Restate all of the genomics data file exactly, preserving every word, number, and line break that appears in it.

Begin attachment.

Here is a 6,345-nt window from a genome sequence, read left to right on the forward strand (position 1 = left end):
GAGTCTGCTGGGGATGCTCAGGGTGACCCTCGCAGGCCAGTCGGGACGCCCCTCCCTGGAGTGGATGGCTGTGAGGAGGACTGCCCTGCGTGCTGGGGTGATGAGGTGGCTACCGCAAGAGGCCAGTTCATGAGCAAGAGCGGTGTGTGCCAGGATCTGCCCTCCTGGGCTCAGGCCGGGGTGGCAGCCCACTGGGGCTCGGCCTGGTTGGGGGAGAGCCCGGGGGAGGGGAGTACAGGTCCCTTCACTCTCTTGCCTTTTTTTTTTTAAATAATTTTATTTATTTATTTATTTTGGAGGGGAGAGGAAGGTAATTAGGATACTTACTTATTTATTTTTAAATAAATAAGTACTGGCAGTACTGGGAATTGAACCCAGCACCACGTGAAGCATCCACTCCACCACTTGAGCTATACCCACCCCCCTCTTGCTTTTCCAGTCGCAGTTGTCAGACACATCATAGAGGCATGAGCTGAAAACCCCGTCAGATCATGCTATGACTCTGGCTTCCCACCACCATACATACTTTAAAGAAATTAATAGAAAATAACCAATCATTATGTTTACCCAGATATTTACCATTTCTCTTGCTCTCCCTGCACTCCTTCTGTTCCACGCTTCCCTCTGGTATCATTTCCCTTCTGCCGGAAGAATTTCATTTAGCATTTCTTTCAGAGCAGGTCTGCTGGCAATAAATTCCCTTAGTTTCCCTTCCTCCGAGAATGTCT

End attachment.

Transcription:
Here is a 6,345-nt window from a genome sequence, read left to right on the forward strand (position 1 = left end):
GAGTCTGCTGGGGATGCTCAGGGTGACCCTCGCAGGCCAGTCGGGACGCCCCTCCCTGGAGTGGATGGCTGTGAGGAGGACTGCCCTGCGTGCTGGGGTGATGAGGTGGCTACCGCAAGAGGCCAGTTCATGAGCAAGAGCGGTGTGTGCCAGGATCTGCCCTCCTGGGCTCAGGCCGGGGTGGCAGCCCACTGGGGCTCGGCCTGGTTGGGGGAGAGCCCGGGGGAGGGGAGTACAGGTCCCTTCACTCTCTTGCCTTTTTTTTTTTAAATAATTTTATTTATTTATTTATTTTGGAGGGGAGAGGAAGGTAATTAGGATACTTACTTATTTATTTTTAAATAAATAAGTACTGGCAGTACTGGGAATTGAACCCAGCACCACGTGAAGCATCCACTCCACCACTTGAGCTATACCCACCCCCCTCTTGCTTTTCCAGTCGCAGTTGTCAGACACATCATAGAGGCATGAGCTGAAAACCCCGTCAGATCATGCTATGACTCTGGCTTCCCACCACCATACATACTTTAAAGAAATTAATAGAAAATAACCAATCATTATGTTTACCCAGATATTTACCATTTCTCTTGCTCTCCCTGCACTCCTTCTGTTCCACGCTTCCCTCTGGTATCATTTCCCTTCTGCCGGAAGAATTTCATTTAGCATTTCTTTCAGAGCAGGTCTGCTGGCAATAAATTCCCTTAGTTTCCCTTCCTCCGAGAATGTCT